It takes a sense of creativity and imagination to repurpose old, or seemingly unusable items, and transform them into something new and innovative. That’s why when something jumps out at us as inventive and exceptionally repurposed we like to take note. In our business, we are constantly updating and changing items into their new and better forms, whether it be salvage items or business surplus.
A recent article in Green Building Elements featured an old WWII air base turned into a sustainable farm and home located in Essex, England. After purchasing the base as military surplus, a family was able to repurpose former barracks into a family room while also taking advantage of panoramic views of the entire property from an age-old tower. Through this initiative, the family was able to keep an important part of history while also updating it into an eco-friendly living space to meet their family needs.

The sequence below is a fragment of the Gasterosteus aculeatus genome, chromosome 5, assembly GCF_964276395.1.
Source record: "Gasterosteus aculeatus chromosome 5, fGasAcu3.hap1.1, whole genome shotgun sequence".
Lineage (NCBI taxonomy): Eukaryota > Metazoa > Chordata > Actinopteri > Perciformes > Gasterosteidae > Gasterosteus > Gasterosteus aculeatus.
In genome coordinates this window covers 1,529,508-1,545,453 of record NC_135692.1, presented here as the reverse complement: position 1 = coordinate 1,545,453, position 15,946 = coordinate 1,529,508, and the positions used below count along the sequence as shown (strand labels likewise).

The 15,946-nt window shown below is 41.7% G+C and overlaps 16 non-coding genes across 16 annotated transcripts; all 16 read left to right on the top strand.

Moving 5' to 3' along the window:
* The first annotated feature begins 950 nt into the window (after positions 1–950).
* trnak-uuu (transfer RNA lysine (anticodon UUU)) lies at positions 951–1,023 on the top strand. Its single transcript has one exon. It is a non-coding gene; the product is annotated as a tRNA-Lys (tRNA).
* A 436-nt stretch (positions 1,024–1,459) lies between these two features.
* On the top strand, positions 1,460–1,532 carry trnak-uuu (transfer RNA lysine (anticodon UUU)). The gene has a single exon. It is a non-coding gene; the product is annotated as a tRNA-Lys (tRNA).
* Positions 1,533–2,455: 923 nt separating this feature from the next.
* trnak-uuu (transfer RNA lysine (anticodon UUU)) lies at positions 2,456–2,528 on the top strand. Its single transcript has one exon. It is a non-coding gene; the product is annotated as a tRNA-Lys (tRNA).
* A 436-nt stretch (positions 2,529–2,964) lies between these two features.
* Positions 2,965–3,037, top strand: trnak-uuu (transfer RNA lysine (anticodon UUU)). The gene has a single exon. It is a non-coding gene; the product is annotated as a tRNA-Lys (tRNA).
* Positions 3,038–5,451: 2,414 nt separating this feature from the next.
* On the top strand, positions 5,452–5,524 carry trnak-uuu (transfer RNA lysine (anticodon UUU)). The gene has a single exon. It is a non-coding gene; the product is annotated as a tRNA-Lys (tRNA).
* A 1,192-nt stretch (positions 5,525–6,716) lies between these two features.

Stories like these excite our team at Liquidity Services. Through similar initiatives involving repurposing “unusable” items, we have also been able to sell interesting items via auction on our GovLiquidation.com marketplace to our over 2.6 million buyers. This includes a century-old piano at Minot Air Force Base, 200 tons of military metal at Camp Pendleton, and 160 million pounds of gravel in Alaska, each extending the life of military surplus. There is also a clear sustainability benefit; through our programs, Liquidity Services has deferred more than 2 billion pounds of scrap material from landfills, as part of the largest zero waste initiative in federal government history.
We see possibility and opportunity in surplus. Repurposing military surplus into useful buildings, art, or items that fuel a small business are a regular occurrence amongst our buyers and just one way of reimagining the reverse supply chain. For more information on how you can reuse your surplus, contact us.